Our Deputy Keeper of Natural History, Dr Emma-Louise Nicholls, gets to know the enigmatic Platypus.
Our Venomous Piece of the Past
We have a number of platypodes (or platypuses if you prefer, but never platypi), however, this one is part of the original Frederick Horniman Collection. That enigmatic accolade means it must have been acquired by our illustrious founder, and prior to the Museum opening in 1906. So in modern social media speak, it’s well old.
We don’t know what the platypus looked like when it was first acquired by the Museum; it could have been either a skin or a taxidermy mount. Either way, at some time in the past the platypus was ‘re-set’ (wording on record card), by the taxidermist Charles Thorpe, into the swimming position that you can see in the image below. The price for this exquisite demonstration of skill was £0 d7 s6. For those who didn’t suffer through the confusing period of decimalisation, £0 d7 s6 means zero pounds, seven pennies, and six shillings, the value of that price today is around £10 (an exact figure is impossible to calculate on the basis we don’t know what year the work was carried out).
We know the specimen is a male as it has a sharp spike, called a spur, on the rear of each thigh. Platypodes* are one of the few mammals that are venomous, and the small amount of venom that can be injected through one of these spurs is potent enough to kill mammals many times their size. I was told by a friend who works in a zoo in Australia that their colleague was once spurred in the arm. Apparently, it was so painful he was pleading with the doctors for his arm to be amputated, ouch! During the mating season the amount of venom a male produces increases, which presumably means one of the main purposes of evolving such potent venom is to fend off rival males and get a girlfriend. In more anthropogenic cases, recent research suggests platypus venom could be used in a treatment for Type 2 diabetes. For which they have frisky platypuses to thank I guess.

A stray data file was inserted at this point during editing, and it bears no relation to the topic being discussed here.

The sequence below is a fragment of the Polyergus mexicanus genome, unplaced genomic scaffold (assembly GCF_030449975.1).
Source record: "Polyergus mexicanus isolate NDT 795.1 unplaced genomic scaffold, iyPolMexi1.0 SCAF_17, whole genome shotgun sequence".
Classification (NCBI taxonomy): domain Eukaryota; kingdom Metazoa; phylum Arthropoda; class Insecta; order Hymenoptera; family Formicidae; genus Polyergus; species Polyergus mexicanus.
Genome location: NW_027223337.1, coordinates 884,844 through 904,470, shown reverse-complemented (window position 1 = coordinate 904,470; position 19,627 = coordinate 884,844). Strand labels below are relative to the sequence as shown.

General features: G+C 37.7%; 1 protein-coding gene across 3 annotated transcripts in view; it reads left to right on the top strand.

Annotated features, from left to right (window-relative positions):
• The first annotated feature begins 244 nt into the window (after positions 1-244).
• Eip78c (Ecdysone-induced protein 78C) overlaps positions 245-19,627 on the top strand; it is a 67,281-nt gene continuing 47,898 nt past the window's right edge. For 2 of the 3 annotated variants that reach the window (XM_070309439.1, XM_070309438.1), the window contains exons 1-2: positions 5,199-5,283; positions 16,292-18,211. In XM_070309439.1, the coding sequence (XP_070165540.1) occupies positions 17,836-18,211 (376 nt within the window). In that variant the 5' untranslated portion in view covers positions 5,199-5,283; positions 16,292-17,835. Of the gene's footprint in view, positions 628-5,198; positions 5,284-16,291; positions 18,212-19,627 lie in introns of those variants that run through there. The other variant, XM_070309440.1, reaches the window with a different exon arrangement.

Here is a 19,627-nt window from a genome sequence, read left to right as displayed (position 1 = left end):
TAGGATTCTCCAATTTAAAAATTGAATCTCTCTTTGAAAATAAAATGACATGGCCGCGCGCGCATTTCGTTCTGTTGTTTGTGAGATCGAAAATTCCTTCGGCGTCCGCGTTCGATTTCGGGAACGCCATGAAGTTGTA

They Don’t Have Teeth
Platypodes don’t have teeth in the traditional sense. Their fossil ancestors had teeth but the modern platypus decided the sound of growing their own enamel was reason for concern, and produced coarse keratin pads instead. A mouth full of hair** sounds disgusting, and it only seems to work ‘fairly well’ to boot, as according to a number of sources, platypodes will also scoop up coarse gravel to aid mastication. Perhaps they should have planned it out better before embarking on their otherwise admirable attempt to avoid expensive dental bills.
Platypodes are bottom feeders (legit term), which means animals that feed off of the substrate in aquatic environments. In the case of the platypus, it lives in rivers and uses the receptors in its bill to pick up the electrical signals given off by their prey, which are normally found in the form of insects, insect larvae, worms and shellfish.
They Do Have Teeth
Platypodes don’t have teeth… I wasn’t lying before. However, platypodes are monotremes which means they lay eggs. One of only two mammals to do so, the other being the echidna. As with more traditional egg breaking youngsters like those belonging to birds and many reptiles, for example, the tiny egg-bound platypus has to break its way out of the egg. For this, its ancestry provided it with an egg-tooth on the top of its bill. This tooth is only a temporary facial addition that, once the baby platypus has broken free of its yolky home, will normally be shed within the next two days. The egg-tooth is not a real tooth as ours are, but a sharp, tooth-shaped structure made of keratin, around 0.3 mm high. That may seem ridiculously small but a freshly hatched platypus is only around the size of a kidney bean so any larger and it would probably get neck ache.
These line drawings show the development of the platypus from the day of hatching to five days post-hatching. The egg-tooth can be seen in the first two columns of sketches. The protuberance on the bill in the two right-hand columns represent the caruncle, or fleshy nub, left behind by the egg-tooth. , Image from Manger et al., 1998
* The more I say it, the more you’ll get used to it
** Keratin is the protein that makes up your hair and fingernails
Manger, P. R., Hall, L. S., and Pettigrew, J. D. (1998). The development of the external features of the platypus (Ornithorhynchus anatinus). Philosophical Transactions of the Royal Society of London B 353 pp.1115-1125
Old English Money
Tosatto, D., and Zool, W. S. (2016). Feeding and digestive mechanisms of Obdurodon dicksonii and its implications for the modern Platypus, Ornithorhynchus anatinus. Unpublished. pp.1-12